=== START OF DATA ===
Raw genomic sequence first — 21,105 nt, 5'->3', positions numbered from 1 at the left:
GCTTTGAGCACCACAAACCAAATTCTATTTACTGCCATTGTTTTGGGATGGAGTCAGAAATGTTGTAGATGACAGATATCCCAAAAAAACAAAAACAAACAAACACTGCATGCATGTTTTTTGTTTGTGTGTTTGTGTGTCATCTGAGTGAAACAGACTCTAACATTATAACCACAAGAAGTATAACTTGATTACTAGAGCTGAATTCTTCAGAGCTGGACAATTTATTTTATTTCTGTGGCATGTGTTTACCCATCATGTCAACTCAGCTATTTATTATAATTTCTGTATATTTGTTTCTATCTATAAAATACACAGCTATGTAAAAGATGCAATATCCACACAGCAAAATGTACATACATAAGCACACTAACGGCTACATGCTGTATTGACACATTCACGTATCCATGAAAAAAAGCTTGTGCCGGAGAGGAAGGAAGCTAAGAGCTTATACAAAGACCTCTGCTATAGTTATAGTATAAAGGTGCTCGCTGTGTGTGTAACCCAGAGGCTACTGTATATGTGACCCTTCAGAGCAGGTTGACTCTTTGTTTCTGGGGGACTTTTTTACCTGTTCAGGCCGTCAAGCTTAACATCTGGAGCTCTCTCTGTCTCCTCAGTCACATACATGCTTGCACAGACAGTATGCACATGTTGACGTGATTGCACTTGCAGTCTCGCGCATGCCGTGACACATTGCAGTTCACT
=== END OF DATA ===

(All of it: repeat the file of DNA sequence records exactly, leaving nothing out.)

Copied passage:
Raw genomic sequence first — 21,105 nt, 5'->3', positions numbered from 1 at the left:
GCTTTGAGCACCACAAACCAAATTCTATTTACTGCCATTGTTTTGGGATGGAGTCAGAAATGTTGTAGATGACAGATATCCCAAAAAAACAAAAACAAACAAACACTGCATGCATGTTTTTTGTTTGTGTGTTTGTGTGTCATCTGAGTGAAACAGACTCTAACATTATAACCACAAGAAGTATAACTTGATTACTAGAGCTGAATTCTTCAGAGCTGGACAATTTATTTTATTTCTGTGGCATGTGTTTACCCATCATGTCAACTCAGCTATTTATTATAATTTCTGTATATTTGTTTCTATCTATAAAATACACAGCTATGTAAAAGATGCAATATCCACACAGCAAAATGTACATACATAAGCACACTAACGGCTACATGCTGTATTGACACATTCACGTATCCATGAAAAAAAGCTTGTGCCGGAGAGGAAGGAAGCTAAGAGCTTATACAAAGACCTCTGCTATAGTTATAGTATAAAGGTGCTCGCTGTGTGTGTAACCCAGAGGCTACTGTATATGTGACCCTTCAGAGCAGGTTGACTCTTTGTTTCTGGGGGACTTTTTTACCTGTTCAGGCCGTCAAGCTTAACATCTGGAGCTCTCTCTGTCTCCTCAGTCACATACATGCTTGCACAGACAGTATGCACATGTTGACGTGATTGCACTTGCAGTCTCGCGCATGCCGTGACACATTGCAGTTCACT